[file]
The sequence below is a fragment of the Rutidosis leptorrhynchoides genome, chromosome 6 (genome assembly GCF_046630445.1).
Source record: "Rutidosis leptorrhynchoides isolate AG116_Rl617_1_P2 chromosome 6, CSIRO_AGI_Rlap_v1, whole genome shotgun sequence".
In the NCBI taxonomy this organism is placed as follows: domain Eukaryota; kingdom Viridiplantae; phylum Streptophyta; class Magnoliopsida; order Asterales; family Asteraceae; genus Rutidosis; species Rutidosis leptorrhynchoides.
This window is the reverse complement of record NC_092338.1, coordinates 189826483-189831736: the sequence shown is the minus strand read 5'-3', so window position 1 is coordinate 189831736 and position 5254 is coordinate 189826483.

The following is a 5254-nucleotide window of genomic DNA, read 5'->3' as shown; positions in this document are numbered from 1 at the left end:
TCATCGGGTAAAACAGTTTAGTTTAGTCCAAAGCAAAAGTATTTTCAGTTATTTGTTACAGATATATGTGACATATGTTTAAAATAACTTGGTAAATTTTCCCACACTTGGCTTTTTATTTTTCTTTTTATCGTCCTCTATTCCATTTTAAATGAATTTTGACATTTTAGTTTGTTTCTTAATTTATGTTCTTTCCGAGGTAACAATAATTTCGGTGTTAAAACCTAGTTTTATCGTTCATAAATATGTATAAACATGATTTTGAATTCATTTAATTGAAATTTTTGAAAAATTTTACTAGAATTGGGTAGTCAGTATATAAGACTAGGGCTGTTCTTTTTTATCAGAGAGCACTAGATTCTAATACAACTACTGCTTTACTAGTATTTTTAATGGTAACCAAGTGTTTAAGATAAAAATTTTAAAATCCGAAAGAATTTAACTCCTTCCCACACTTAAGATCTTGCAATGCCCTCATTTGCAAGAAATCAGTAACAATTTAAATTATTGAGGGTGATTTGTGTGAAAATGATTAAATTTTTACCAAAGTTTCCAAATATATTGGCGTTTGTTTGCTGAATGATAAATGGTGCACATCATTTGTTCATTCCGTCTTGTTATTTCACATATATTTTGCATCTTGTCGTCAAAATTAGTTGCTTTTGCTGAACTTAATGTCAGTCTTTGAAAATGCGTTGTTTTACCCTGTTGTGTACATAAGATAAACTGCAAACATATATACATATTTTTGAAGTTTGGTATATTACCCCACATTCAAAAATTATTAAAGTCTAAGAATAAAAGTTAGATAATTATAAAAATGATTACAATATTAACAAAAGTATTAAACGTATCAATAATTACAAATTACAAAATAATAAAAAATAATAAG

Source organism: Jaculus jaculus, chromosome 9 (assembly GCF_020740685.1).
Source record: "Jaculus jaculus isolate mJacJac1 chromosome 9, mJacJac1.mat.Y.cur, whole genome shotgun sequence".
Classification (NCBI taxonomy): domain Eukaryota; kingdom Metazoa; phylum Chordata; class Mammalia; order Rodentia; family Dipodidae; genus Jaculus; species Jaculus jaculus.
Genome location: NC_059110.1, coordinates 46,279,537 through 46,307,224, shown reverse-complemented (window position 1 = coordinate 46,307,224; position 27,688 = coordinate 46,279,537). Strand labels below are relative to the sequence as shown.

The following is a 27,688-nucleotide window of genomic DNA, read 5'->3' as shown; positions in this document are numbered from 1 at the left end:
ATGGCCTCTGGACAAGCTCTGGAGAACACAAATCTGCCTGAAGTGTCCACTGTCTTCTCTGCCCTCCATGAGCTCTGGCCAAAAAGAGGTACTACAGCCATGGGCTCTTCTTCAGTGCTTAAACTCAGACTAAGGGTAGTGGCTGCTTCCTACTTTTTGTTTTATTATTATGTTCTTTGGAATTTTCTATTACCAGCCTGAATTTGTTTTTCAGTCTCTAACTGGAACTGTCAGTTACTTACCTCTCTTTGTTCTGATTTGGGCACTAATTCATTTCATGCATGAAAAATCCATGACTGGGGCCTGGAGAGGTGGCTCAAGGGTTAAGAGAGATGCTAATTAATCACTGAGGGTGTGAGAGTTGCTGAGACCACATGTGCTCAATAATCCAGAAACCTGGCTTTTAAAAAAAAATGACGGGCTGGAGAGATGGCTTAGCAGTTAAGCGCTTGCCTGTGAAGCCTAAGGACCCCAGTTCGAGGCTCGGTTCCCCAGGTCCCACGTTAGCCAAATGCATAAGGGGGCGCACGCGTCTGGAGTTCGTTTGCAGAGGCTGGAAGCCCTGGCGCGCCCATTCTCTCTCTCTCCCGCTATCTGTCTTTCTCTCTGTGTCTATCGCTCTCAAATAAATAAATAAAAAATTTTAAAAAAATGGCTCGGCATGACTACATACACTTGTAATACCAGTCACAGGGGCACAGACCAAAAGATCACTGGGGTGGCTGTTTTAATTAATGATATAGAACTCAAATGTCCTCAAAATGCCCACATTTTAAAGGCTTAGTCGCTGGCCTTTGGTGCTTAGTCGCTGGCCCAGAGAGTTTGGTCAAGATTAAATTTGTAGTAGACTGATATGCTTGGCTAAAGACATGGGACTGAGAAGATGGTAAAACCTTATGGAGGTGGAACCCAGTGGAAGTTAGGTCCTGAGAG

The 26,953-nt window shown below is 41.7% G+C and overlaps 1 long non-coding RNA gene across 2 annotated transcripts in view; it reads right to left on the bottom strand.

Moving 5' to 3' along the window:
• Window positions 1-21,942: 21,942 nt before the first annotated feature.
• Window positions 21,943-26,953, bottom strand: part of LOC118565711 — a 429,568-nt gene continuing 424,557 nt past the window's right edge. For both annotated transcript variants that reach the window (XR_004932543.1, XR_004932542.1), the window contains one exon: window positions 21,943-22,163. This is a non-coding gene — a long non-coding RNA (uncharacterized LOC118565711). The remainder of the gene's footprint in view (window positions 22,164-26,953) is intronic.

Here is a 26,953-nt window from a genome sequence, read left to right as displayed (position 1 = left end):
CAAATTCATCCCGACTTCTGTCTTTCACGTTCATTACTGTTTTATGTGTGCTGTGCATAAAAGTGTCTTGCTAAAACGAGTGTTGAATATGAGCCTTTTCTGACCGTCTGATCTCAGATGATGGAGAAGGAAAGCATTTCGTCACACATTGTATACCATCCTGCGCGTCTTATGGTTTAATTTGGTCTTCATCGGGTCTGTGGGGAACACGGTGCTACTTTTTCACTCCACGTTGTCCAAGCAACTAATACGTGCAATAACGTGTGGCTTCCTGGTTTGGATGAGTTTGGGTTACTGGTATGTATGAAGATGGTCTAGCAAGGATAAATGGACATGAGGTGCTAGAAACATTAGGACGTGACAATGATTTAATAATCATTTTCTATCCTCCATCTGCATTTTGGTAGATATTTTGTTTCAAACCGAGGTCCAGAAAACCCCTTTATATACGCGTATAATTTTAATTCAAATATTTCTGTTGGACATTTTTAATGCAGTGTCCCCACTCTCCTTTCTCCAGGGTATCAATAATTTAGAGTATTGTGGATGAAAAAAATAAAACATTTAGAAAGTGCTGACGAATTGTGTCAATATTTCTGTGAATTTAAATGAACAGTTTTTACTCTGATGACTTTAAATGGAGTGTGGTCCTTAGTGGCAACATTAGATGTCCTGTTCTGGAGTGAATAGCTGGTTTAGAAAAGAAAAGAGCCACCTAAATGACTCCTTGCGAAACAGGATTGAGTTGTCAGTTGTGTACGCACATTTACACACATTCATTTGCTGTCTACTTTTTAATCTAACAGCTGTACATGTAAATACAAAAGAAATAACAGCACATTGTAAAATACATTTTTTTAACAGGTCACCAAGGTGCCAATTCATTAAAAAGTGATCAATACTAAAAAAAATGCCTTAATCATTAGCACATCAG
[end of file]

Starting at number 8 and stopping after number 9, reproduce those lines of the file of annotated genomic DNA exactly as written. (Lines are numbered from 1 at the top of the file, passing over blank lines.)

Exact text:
Source record: "Jaculus jaculus isolate mJacJac1 chromosome 9, mJacJac1.mat.Y.cur, whole genome shotgun sequence".
Classification (NCBI taxonomy): domain Eukaryota; kingdom Metazoa; phylum Chordata; class Mammalia; order Rodentia; family Dipodidae; genus Jaculus; species Jaculus jaculus.